O’Keefe, South American research team publish discovery on the plesiosaur


Dr. F. Robin O’Keefe, a professor of biology at Marshall, has led an international team of researchers in new discoveries related to marine life evolution.

Funded through a Drinko Distinguished Research Fellowship grant from the Drinko Academy at Marshall, his research has focused on the plesiosaur, an ocean-dwelling lizard from the age of dinosaurs, and was conducted in partnership with South American scientists. They discovered whale-like feeding habits of the marine reptile through fossils that are approximately 65 million years old. Involved in the research were fossils from Antarctica found in the early 1980s that could never be interpreted. O’Keefe and his co-authors, including scientists from Chile and Argentina, used different fossils from Chile and Argentina to determine how the pieces from Antarctica went together and may have functioned. Their research has been published in the Journal of Vertebrate Paleontology. The title of their paper was, “Cranial Anatomy of Morturneria seymourensis from Antarctica, and the Evolution of Filter Feeding in Plesiosaurs of the Austral Late Cretaceous.”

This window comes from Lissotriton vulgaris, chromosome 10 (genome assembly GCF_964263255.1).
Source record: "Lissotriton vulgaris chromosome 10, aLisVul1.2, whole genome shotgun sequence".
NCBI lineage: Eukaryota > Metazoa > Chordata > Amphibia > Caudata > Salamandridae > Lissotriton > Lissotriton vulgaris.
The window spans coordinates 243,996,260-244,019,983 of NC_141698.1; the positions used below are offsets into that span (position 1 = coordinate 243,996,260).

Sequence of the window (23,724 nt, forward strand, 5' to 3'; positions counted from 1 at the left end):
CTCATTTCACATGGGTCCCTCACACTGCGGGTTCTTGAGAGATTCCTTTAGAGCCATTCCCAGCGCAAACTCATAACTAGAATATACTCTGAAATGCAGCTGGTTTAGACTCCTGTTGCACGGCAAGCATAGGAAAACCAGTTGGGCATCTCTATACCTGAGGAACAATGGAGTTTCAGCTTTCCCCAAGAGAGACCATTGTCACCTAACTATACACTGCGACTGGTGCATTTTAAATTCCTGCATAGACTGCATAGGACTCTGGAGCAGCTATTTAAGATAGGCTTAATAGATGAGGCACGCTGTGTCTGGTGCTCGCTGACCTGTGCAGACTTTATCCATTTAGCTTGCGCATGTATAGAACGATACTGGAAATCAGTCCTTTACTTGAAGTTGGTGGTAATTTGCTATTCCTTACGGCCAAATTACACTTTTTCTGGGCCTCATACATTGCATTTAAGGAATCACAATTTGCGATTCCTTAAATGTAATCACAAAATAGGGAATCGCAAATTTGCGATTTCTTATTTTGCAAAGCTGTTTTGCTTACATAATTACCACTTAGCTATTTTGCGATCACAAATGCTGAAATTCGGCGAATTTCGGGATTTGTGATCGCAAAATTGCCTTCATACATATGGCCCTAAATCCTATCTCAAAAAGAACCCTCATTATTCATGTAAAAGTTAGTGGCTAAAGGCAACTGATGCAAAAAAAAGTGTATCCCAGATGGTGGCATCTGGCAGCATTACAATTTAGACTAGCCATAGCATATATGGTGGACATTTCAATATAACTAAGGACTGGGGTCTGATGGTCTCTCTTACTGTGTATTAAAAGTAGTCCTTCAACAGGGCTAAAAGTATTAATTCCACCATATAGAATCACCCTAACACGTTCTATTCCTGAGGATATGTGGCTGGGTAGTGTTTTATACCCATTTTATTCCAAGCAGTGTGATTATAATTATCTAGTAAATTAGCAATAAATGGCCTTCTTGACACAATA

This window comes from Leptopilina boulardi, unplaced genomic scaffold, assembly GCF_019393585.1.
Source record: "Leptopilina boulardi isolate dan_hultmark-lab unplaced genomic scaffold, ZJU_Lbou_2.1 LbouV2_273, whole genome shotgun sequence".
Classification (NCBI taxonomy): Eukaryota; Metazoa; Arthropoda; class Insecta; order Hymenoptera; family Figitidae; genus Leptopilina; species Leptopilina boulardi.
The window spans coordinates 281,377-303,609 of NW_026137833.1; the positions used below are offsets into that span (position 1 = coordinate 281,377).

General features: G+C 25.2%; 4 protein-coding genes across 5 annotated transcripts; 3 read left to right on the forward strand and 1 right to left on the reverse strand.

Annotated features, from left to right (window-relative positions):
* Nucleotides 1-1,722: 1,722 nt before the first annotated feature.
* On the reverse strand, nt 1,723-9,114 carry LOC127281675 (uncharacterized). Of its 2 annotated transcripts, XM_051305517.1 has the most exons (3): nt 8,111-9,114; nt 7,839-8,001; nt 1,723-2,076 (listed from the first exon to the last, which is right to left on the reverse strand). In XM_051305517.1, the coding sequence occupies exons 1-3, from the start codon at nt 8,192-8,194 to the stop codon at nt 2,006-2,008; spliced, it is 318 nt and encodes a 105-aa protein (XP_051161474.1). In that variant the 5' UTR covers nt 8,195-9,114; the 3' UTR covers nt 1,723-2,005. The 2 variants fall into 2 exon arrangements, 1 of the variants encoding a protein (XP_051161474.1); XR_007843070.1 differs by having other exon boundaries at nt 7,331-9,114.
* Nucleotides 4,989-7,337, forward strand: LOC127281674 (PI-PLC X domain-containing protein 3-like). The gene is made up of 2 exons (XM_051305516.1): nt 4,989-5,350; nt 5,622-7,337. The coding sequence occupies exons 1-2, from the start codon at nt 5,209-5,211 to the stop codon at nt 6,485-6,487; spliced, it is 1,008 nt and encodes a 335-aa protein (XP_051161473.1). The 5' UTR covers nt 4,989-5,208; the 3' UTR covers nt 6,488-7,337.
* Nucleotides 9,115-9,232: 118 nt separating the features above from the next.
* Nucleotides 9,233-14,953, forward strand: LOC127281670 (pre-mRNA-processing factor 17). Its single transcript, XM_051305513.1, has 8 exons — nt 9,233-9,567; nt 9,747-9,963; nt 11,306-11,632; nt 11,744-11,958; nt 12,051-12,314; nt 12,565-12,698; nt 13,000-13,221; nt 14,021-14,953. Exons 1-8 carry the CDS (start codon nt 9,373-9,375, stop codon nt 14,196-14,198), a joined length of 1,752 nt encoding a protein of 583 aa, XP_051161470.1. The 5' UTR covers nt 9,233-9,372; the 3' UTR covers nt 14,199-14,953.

Previously, all plesiosaurs were thought to be predators that ate fish, squid, and even other marine reptiles, O’Keefe said. They discovered fossils of a plesiosaurus with teeth that “did not meet tip to tip, as in all other plesiosaurs, but lie together in a battery that acted in straining food particles from the water. This feeding style is unknown in other marine reptiles, but is found in today’s baleen whales,” he said.

“Our identification of whale-like filter feeding is a startling case of convergent evolution,” O’Keefe said. “Plesiosaurs and whales shared many of the intervening steps in the evolution of this feeding style, and their extreme morphologies are similar despite arising from different ancestors. The evolution of filter feeding may be linked to changes in ocean circulation brought on by the southward movement of Antarctica during the Late Cretaceous.”

O’Keefe is a globally recognized scientist specializing in the study of Mesozoic marine reptiles, and in the interplay between evolution and the physical environment. He is currently out of state doing field work.

To learn more, contact O’Keefe at okeefef@marshall.edu or 304-972-2450.